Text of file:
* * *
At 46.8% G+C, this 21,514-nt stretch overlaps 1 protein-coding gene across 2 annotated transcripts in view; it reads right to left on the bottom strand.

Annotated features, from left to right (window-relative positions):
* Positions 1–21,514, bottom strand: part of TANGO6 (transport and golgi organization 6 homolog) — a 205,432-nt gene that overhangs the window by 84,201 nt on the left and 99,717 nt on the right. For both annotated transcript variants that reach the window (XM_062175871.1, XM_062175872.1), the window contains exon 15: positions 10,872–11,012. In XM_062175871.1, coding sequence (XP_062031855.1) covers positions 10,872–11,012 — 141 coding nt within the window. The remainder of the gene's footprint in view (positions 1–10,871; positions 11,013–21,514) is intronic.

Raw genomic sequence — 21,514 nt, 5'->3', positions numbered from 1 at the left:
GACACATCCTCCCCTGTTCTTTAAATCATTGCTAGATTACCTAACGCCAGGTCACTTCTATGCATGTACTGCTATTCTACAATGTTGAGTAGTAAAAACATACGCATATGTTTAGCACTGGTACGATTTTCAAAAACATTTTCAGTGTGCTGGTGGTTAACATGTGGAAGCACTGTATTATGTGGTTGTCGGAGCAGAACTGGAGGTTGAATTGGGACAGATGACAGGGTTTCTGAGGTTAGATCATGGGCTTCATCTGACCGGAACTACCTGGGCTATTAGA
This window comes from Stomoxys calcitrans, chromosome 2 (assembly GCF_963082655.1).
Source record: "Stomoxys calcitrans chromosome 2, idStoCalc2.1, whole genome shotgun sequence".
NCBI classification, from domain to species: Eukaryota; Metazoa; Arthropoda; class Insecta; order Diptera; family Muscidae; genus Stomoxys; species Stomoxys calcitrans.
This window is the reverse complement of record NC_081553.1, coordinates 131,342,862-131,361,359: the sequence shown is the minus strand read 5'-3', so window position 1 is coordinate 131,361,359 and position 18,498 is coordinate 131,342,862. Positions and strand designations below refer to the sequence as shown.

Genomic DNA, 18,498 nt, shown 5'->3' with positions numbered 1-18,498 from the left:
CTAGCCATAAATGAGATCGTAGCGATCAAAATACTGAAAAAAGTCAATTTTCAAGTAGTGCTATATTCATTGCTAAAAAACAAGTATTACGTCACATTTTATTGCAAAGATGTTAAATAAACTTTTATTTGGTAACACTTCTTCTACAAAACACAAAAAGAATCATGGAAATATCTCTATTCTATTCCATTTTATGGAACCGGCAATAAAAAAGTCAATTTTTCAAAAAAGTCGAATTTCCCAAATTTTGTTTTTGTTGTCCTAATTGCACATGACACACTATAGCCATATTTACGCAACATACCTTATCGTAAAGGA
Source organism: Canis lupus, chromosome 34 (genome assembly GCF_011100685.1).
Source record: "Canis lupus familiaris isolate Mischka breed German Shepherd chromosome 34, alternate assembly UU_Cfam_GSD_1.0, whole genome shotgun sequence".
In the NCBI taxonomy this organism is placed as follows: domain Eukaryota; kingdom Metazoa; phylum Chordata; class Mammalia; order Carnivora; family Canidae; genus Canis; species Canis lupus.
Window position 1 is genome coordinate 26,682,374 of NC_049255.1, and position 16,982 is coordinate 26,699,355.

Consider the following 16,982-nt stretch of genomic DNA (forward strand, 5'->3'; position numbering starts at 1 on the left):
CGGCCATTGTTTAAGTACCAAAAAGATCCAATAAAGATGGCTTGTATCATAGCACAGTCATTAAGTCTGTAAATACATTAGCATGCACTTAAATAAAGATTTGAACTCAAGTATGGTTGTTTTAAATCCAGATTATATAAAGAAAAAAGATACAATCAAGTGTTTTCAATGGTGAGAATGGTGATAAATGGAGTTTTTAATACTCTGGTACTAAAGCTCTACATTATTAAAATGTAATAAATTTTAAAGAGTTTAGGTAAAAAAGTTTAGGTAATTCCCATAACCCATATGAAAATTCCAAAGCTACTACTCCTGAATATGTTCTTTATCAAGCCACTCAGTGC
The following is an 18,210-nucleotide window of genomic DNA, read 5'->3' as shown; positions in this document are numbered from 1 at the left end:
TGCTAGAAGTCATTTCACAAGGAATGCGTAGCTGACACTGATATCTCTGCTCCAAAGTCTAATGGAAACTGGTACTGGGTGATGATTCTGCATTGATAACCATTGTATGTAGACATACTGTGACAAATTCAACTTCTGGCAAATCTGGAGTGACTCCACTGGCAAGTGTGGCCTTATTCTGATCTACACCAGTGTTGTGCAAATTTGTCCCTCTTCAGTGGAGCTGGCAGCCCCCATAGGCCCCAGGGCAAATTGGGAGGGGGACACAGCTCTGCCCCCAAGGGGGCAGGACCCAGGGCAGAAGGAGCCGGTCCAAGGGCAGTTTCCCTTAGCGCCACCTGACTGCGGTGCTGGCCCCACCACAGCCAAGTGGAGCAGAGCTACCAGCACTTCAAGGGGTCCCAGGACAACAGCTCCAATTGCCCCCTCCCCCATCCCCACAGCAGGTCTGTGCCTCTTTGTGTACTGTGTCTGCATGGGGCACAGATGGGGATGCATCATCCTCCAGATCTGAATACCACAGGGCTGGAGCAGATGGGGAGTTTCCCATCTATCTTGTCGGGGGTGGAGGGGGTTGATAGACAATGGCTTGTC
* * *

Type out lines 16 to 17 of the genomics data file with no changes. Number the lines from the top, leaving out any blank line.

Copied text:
Consider the following 16,982-nt stretch of genomic DNA (forward strand, 5'->3'; position numbering starts at 1 on the left):
CGGCCATTGTTTAAGTACCAAAAAGATCCAATAAAGATGGCTTGTATCATAGCACAGTCATTAAGTCTGTAAATACATTAGCATGCACTTAAATAAAGATTTGAACTCAAGTATGGTTGTTTTAAATCCAGATTATATAAAGAAAAAAGATACAATCAAGTGTTTTCAATGGTGAGAATGGTGATAAATGGAGTTTTTAATACTCTGGTACTAAAGCTCTACATTATTAAAATGTAATAAATTTTAAAGAGTTTAGGTAAAAAAGTTTAGGTAATTCCCATAACCCATATGAAAATTCCAAAGCTACTACTCCTGAATATGTTCTTTATCAAGCCACTCAGTGC